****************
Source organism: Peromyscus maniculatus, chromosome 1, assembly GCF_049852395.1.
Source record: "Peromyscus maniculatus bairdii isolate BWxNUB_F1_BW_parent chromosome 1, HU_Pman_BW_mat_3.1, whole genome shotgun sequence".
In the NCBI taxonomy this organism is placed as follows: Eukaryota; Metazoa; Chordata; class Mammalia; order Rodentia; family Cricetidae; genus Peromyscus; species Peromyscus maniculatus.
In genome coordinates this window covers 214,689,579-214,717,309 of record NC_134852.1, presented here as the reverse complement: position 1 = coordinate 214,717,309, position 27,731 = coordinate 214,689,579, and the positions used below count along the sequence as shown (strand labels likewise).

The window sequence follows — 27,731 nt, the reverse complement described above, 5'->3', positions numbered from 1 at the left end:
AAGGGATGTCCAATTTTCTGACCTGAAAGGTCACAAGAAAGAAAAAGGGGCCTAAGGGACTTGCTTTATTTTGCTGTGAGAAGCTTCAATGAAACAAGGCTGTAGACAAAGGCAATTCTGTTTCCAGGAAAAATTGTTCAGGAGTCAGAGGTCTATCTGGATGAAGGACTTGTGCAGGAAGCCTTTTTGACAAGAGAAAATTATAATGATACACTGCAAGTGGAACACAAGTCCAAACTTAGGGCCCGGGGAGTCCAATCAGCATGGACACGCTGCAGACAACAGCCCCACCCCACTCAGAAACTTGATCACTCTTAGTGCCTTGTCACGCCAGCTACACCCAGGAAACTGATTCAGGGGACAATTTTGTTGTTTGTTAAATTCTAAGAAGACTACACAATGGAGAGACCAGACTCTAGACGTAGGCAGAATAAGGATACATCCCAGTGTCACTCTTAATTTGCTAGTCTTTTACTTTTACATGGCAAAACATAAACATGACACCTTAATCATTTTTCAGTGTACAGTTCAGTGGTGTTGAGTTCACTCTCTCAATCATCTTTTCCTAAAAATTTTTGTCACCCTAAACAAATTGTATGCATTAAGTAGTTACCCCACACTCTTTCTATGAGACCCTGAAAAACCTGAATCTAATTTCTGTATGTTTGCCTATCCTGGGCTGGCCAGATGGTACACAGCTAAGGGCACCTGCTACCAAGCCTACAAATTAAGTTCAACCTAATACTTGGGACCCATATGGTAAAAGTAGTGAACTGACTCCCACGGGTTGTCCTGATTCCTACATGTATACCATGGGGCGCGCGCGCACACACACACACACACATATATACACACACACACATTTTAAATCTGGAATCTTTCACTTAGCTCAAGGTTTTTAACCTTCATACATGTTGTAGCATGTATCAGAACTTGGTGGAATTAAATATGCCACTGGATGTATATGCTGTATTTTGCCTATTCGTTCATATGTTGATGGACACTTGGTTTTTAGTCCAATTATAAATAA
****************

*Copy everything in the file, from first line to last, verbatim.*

Source organism: Peromyscus maniculatus, chromosome 1, assembly GCF_049852395.1.
Source record: "Peromyscus maniculatus bairdii isolate BWxNUB_F1_BW_parent chromosome 1, HU_Pman_BW_mat_3.1, whole genome shotgun sequence".
In the NCBI taxonomy this organism is placed as follows: Eukaryota; Metazoa; Chordata; class Mammalia; order Rodentia; family Cricetidae; genus Peromyscus; species Peromyscus maniculatus.
In genome coordinates this window covers 214,689,579-214,717,309 of record NC_134852.1, presented here as the reverse complement: position 1 = coordinate 214,717,309, position 27,731 = coordinate 214,689,579, and the positions used below count along the sequence as shown (strand labels likewise).

The window sequence follows — 27,731 nt, the reverse complement described above, 5'->3', positions numbered from 1 at the left end:
AAGGGATGTCCAATTTTCTGACCTGAAAGGTCACAAGAAAGAAAAAGGGGCCTAAGGGACTTGCTTTATTTTGCTGTGAGAAGCTTCAATGAAACAAGGCTGTAGACAAAGGCAATTCTGTTTCCAGGAAAAATTGTTCAGGAGTCAGAGGTCTATCTGGATGAAGGACTTGTGCAGGAAGCCTTTTTGACAAGAGAAAATTATAATGATACACTGCAAGTGGAACACAAGTCCAAACTTAGGGCCCGGGGAGTCCAATCAGCATGGACACGCTGCAGACAACAGCCCCACCCCACTCAGAAACTTGATCACTCTTAGTGCCTTGTCACGCCAGCTACACCCAGGAAACTGATTCAGGGGACAATTTTGTTGTTTGTTAAATTCTAAGAAGACTACACAATGGAGAGACCAGACTCTAGACGTAGGCAGAATAAGGATACATCCCAGTGTCACTCTTAATTTGCTAGTCTTTTACTTTTACATGGCAAAACATAAACATGACACCTTAATCATTTTTCAGTGTACAGTTCAGTGGTGTTGAGTTCACTCTCTCAATCATCTTTTCCTAAAAATTTTTGTCACCCTAAACAAATTGTATGCATTAAGTAGTTACCCCACACTCTTTCTATGAGACCCTGAAAAACCTGAATCTAATTTCTGTATGTTTGCCTATCCTGGGCTGGCCAGATGGTACACAGCTAAGGGCACCTGCTACCAAGCCTACAAATTAAGTTCAACCTAATACTTGGGACCCATATGGTAAAAGTAGTGAACTGACTCCCACGGGTTGTCCTGATTCCTACATGTATACCATGGGGCGCGCGCGCACACACACACACACACATATATACACACACACACATTTTAAATCTGGAATCTTTCACTTAGCTCAAGGTTTTTAACCTTCATACATGTTGTAGCATGTATCAGAACTTGGTGGAATTAAATATGCCACTGGATGTATATGCTGTATTTTGCCTATTCGTTCATATGTTGATGGACACTTGGTTTTTAGTCCAATTATAAATAA